"I thought you promised me you wouldn't do this to me again."
John tries to force his eyes open further, to see the source of the voice he knows so well, but it's just too much effort at the moment. He feels like a little bit like he's been run over by the Road Runner – no so much sore as dazed and very very confused.
"Wha-?" he tries to croak, but his mouth is dry enough to be considered a the Mojave's most recent annex, and, God, if he doesn't get something to drink here in a moment, he' swears he's going to see exactly how many people he can kill with his left hand alone before they give him some fucking water. Left hand only because it's just about the only part of his body that he can feel and feels like it's not liable to fall off in the next sixty seconds.
He hears a shuffle from his left, and, slowly, Rodney comes into focus, lifting the oxygen mask off his face and shaking a couple of ice chips into John's mouth. Gently, he replaces the mask and adjusts it a little, so it's not itching John's noses any more, despite the fact he's not mentioned how much it'd been bothering him, before continuing his rant.
"You just had an appendectomy, you idiot. An emergency appendectomy. An emergency appendectomy at Johns Hopkins." His voice rises steadily through all of this, clearly building up in anticipation of unleashing the full storm of fury on whichever hospital employee came nearest next. But, suddenly, it drops and, despite the fact that Rodney's leaned in close enough that John can feel his breath on his ear, he can barely make out the whispered, "On Earth."
The ice cubes have melted already, the traitorous bastards, but it does make it somewhat easier to croak out a, "Wh-?" which might've been another what or a why or maybe even a where on Earth is Johns Hopkins and why are we there? He was just too tired, though, and, after Rodney shook another couple of pieces of ice into his mouth, it was all he could do to keep his eyes from closing painfully quickly.
"Hey now," Rodney whispers as he drifts off, "just go back to sleep now, okay? It took me a while, but I've got everything taken care of..."
When John wakes up, things are a whole lot clearer, and crisper.
He can make out the white wall (complete with analogue clock and fire extinguisher) across from him, and the horrible lavender-and-seafoam curtains on either side. There's a drop-ceiling about him, uninteresting except for the fact that he's not been anywhere with a drop-ceiling like it since before Afghanistan. He doesn't even have to listen very hard to catch the tell-tale beeping of an EKG, and all this tells him hospital in a way all of Rodney's words earlier hadn't.
He can also remember, somewhat to his embarrassment, how he'd gotten here. Which was to say, he'd been at the family estate north of Baltimore for Dad's funeral, and, after the whole business with the NID's rogue Replicator was over, he and Rodney had decided to stay on Earth for the rest the week to keep the bureaucrats at the SGC from complaining to them about not taking their leaves again.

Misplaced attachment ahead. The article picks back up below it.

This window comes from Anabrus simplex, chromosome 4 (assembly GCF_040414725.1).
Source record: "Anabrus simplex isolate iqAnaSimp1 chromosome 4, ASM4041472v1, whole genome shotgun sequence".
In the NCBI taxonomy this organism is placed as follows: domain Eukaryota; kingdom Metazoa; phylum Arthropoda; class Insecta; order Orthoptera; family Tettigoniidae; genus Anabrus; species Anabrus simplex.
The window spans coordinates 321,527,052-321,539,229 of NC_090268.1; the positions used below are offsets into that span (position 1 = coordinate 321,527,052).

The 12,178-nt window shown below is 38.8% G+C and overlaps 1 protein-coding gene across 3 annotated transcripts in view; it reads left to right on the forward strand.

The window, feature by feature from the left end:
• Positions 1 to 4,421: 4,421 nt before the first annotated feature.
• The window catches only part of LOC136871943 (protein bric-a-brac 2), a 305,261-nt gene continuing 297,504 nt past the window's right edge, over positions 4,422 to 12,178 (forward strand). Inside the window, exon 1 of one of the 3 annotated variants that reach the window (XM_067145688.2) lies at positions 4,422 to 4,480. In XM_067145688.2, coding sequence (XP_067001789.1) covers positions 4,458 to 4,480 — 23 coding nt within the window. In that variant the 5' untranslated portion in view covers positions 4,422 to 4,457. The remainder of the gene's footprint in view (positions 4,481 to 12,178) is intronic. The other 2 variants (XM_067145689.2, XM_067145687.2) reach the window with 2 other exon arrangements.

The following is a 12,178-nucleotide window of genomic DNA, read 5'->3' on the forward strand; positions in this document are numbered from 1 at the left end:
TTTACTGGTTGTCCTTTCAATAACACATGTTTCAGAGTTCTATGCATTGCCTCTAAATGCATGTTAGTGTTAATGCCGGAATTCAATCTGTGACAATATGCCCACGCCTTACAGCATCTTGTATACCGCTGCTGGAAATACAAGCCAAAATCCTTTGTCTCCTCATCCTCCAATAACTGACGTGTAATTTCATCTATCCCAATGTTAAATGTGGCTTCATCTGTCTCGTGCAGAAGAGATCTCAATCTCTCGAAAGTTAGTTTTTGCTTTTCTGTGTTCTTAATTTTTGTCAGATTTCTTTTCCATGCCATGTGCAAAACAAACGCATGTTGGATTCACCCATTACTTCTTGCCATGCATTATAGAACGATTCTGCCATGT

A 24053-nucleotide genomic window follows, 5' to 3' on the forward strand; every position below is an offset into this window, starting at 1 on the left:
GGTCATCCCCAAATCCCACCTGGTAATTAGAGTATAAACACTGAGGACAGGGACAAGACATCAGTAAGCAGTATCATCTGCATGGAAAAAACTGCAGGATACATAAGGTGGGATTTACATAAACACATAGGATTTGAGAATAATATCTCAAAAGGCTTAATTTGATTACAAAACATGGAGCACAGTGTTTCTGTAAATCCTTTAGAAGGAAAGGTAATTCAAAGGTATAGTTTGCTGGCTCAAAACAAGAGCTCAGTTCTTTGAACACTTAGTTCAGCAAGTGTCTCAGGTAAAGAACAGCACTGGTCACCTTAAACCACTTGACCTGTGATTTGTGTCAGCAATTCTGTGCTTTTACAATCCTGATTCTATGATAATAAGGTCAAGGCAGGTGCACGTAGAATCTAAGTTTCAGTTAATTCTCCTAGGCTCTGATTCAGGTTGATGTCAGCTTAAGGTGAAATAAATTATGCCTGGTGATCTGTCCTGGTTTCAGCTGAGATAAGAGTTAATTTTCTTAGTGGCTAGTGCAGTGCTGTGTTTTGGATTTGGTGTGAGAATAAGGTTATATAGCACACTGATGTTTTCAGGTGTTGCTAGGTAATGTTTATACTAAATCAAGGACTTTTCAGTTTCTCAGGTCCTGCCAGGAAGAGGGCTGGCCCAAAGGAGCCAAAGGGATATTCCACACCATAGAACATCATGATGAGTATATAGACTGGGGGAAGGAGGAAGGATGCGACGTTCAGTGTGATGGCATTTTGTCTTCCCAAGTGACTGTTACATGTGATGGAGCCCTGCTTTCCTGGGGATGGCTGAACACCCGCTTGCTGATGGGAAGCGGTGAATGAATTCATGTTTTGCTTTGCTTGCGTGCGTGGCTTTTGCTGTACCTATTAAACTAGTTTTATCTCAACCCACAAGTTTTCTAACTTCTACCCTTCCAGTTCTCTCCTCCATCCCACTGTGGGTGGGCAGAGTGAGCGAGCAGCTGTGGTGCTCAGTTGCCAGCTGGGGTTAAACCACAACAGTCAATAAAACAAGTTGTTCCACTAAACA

John's stomach had been hurting all day, but he'd been attributing that to the richness of David's cook's food as well as the general stress of having to actually talk to his brother for the first time in the better part of fifteen years. And considering he couldn't talk about his job (as Atlantis was so top secret you had to have level five clearance even to know the clearance for it existed), where he was stationed (see previous), or what he'd been doing when he'd run off from the funeral (slightly less top secret, but still pretty high up there), the only thing pretty much left that he could talk to Dave about is his personal life. And John dared anyone to try telling their estranged, highly conservative brother about their homosexuality at their (even more conservative) father's funeral without having a few butterflies. Particularly when one's boyfriend is Rodney McKay, who is an expert at everything but subtlety.
Needless to say, things hadn't been going well.
Either way, he remembers a sudden stab of pain after dinner, one worse than the others, and Rodney insisting on taking him to the hospital. There were military hospitals in DC they could have gone to, but those were over an hour away, and, as John refused to ask the orbiting Daedalus to beam him up and to Colorado Springs for something as little as a stomach ache, John Hopkins it had been. Which sounds about as pompous and uptight as everything else to do with his family, but it really is the closest hospital to the estate and it can't be helped.